Snowden files show Canada spy agency operates global Internet watch: CBC

A sign is pictured outside the Communications Security Establishment (CSE) headquarters in Ottawa January 28, 2015. REUTERS-Chris Wattie

(Reuters) – Canada’s electronic spy agency has been intercepting and analyzing data on up to 15 million file downloads daily as part of a global surveillance program, according to a report published on Wednesday.

Critics said the revelations – made in 2012 documents obtained by U.S. whistleblower Edward Snowden – showed much more oversight was needed over the Communications Security Establishment, or CSE.

The documents are the first indication from the Snowden files to show Canada has launched its own massive, globe-spanning Internet surveillance in a bid to counter extremists.

The covert dragnet, nicknamed Levitation, has covered allied countries and trading partners such as the United States, Britain, Brazil, Germany, Spain and Portugal, the report by CBC News and journalist Glenn Greenwald said.

CBC said the CSE nets what it said the agency calls 350 “interesting download events” each month.

CSE is a secretive body, which like the U.S. National Security Agency, or NSA, monitors electronic communication and helps protect national computer networks. It is not allowed to target Canadians or Canadian corporations.

In the past, CSE has faced allegations that it has improperly intercepted Canadians’ phone conversations and emails. CSE says it has safeguards in place to protect any information about Canadians it might inadvertently collect.

An independent watchdog monitors CSE, but the watchdog’s powers are limited. Opposition parties moved in Parliament last October to give it a more robust role but were defeated by the governing Conservatives.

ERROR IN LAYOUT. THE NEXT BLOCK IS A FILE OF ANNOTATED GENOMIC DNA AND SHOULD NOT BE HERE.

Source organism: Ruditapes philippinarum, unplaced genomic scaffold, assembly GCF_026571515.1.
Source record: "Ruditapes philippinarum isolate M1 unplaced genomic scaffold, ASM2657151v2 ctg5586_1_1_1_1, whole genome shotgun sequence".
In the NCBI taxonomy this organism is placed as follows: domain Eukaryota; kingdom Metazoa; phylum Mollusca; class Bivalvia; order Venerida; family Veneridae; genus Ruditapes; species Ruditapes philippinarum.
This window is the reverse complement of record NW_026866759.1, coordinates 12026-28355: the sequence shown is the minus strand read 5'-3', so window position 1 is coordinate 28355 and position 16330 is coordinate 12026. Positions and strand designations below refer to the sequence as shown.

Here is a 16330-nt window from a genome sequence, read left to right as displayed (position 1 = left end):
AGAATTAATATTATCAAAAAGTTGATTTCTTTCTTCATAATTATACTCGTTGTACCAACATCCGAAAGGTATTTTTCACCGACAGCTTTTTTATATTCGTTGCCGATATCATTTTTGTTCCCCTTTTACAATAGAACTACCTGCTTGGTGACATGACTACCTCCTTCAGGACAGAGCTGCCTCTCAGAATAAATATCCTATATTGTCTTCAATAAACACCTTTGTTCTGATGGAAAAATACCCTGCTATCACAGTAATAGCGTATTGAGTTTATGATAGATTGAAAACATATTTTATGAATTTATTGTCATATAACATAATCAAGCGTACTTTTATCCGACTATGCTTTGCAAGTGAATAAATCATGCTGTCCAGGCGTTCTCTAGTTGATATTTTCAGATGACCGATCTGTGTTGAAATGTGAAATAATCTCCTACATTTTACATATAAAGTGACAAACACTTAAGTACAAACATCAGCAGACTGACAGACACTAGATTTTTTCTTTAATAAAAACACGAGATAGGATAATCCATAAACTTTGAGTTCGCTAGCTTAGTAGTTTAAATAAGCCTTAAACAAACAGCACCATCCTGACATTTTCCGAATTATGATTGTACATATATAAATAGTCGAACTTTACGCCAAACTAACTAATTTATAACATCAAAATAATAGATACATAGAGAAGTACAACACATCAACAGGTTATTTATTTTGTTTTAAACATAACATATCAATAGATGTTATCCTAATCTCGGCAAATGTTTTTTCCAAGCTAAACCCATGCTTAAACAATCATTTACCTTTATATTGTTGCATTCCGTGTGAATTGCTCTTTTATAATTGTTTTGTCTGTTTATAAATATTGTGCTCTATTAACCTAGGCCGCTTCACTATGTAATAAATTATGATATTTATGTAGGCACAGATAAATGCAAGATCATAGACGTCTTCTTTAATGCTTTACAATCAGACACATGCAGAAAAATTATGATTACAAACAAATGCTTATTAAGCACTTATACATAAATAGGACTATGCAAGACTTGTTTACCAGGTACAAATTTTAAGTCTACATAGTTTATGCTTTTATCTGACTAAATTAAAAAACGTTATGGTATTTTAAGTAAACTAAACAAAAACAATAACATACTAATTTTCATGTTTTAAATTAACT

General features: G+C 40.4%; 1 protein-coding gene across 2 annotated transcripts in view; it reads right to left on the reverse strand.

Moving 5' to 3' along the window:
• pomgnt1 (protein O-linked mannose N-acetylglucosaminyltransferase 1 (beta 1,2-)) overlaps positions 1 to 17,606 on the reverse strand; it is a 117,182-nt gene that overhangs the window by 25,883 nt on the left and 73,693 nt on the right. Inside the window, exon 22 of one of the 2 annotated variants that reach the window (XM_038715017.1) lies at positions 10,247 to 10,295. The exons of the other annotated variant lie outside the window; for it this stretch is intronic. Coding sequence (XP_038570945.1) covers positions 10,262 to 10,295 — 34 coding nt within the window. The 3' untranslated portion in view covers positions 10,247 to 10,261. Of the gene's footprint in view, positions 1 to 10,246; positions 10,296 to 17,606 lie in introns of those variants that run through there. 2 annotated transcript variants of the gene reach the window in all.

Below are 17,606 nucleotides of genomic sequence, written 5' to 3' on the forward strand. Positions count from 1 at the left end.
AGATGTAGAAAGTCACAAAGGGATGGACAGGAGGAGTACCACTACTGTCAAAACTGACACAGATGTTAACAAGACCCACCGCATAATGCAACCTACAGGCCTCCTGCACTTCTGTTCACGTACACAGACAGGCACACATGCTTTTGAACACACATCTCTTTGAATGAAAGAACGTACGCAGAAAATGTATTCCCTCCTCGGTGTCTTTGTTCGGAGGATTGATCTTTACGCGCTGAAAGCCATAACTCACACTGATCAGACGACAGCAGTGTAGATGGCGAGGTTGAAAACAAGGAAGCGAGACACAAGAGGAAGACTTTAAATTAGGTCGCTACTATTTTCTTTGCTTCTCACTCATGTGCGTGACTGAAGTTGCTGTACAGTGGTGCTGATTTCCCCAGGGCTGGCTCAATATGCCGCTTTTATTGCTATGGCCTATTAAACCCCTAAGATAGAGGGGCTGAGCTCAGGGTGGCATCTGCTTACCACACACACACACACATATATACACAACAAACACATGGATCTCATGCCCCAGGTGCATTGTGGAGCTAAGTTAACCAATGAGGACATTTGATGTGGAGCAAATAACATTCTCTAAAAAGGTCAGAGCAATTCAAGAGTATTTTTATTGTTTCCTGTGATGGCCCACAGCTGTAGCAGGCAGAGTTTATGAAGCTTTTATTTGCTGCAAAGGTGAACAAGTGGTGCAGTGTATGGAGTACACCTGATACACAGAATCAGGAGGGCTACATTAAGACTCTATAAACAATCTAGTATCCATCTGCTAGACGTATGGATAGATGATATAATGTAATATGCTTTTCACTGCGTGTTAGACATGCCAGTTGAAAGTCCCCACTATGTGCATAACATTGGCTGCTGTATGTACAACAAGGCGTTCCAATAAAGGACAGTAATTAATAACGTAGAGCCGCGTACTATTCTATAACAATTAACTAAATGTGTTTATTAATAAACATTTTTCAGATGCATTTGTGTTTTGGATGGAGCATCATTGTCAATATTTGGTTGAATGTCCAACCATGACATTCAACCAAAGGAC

“We need to make sure there is proper public oversight of our national security agencies … we have very serious concerns about how this government is keeping Canadians safe,” said Justin Trudeau, leader of the opposition Liberal Party.

The Liberals lead most polls ahead of an October 2015 election.

Among CSE’s hauls, the eavesdropping program has discovered a German hostage video and an uploaded document that revealed the hostage strategy of an al-Qaeda wing in North Africa, the CBC said.

The agency did not confirm the report, saying in a statement that “CSE’s foreign signals intelligence has played a vital role in uncovering foreign-based extremists’ efforts to attract, radicalize, and train individuals to carry out attacks”.

The Snowden documents show the agency has sifted through 10 million to 15 million uploads a day of videos, music documents and other files hosted by 102 file-sharing websites.

Canada is part of the Five Eyes intelligence-sharing network, along with the United States, Britain, Australia and New Zealand.

In 2013, Brazilian President Dilma Rousseff demanded an explanation from Canada after a media report, also based on Snowden documents, said CSE spied on the South American country’s mines and energy ministry.

Wesley Wark, one of Canada’s top security experts, said Levitation might well be covered by CSE’s foreign intelligence mandate, but questioned its effectiveness.

“Does this massive trawling of free download sites aimed at detecting terrorist communications or identities really deliver useful intelligence?” asked Wark, a University of Ottawa professor, noting CSE had talked of only two successes.

In November 2013, the CBC cited other Snowden documents that it said showed Canada had allowed the NSA to conduct widespread surveillance during the 2010 Group of 20 summit in Toronto.

Last August, the government watchdog said CSE should tighten its procedures for handling the private calls and emails it intercepts.


Henry Sapiecha


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